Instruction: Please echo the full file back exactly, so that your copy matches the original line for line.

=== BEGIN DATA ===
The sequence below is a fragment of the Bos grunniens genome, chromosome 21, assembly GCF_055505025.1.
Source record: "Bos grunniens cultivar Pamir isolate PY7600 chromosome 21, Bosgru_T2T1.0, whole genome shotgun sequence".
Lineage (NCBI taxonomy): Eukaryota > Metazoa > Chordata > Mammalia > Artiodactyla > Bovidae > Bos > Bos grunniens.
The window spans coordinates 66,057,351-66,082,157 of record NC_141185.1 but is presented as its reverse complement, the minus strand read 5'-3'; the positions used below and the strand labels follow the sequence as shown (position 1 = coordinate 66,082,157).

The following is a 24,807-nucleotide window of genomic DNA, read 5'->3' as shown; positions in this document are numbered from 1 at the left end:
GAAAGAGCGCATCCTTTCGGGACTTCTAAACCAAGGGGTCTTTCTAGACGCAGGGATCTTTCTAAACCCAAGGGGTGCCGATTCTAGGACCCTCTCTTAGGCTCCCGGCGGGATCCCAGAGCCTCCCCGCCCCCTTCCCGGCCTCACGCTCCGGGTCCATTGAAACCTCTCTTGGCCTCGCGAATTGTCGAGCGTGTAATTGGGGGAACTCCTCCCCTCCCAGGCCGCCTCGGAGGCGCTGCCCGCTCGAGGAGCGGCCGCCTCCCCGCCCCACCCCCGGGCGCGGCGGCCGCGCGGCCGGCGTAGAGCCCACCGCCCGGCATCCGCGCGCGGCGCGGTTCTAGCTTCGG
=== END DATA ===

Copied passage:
The sequence below is a fragment of the Bos grunniens genome, chromosome 21, assembly GCF_055505025.1.
Source record: "Bos grunniens cultivar Pamir isolate PY7600 chromosome 21, Bosgru_T2T1.0, whole genome shotgun sequence".
Lineage (NCBI taxonomy): Eukaryota > Metazoa > Chordata > Mammalia > Artiodactyla > Bovidae > Bos > Bos grunniens.
The window spans coordinates 66,057,351-66,082,157 of record NC_141185.1 but is presented as its reverse complement, the minus strand read 5'-3'; the positions used below and the strand labels follow the sequence as shown (position 1 = coordinate 66,082,157).

The following is a 24,807-nucleotide window of genomic DNA, read 5'->3' as shown; positions in this document are numbered from 1 at the left end:
GAAAGAGCGCATCCTTTCGGGACTTCTAAACCAAGGGGTCTTTCTAGACGCAGGGATCTTTCTAAACCCAAGGGGTGCCGATTCTAGGACCCTCTCTTAGGCTCCCGGCGGGATCCCAGAGCCTCCCCGCCCCCTTCCCGGCCTCACGCTCCGGGTCCATTGAAACCTCTCTTGGCCTCGCGAATTGTCGAGCGTGTAATTGGGGGAACTCCTCCCCTCCCAGGCCGCCTCGGAGGCGCTGCCCGCTCGAGGAGCGGCCGCCTCCCCGCCCCACCCCCGGGCGCGGCGGCCGCGCGGCCGGCGTAGAGCCCACCGCCCGGCATCCGCGCGCGGCGCGGTTCTAGCTTCGG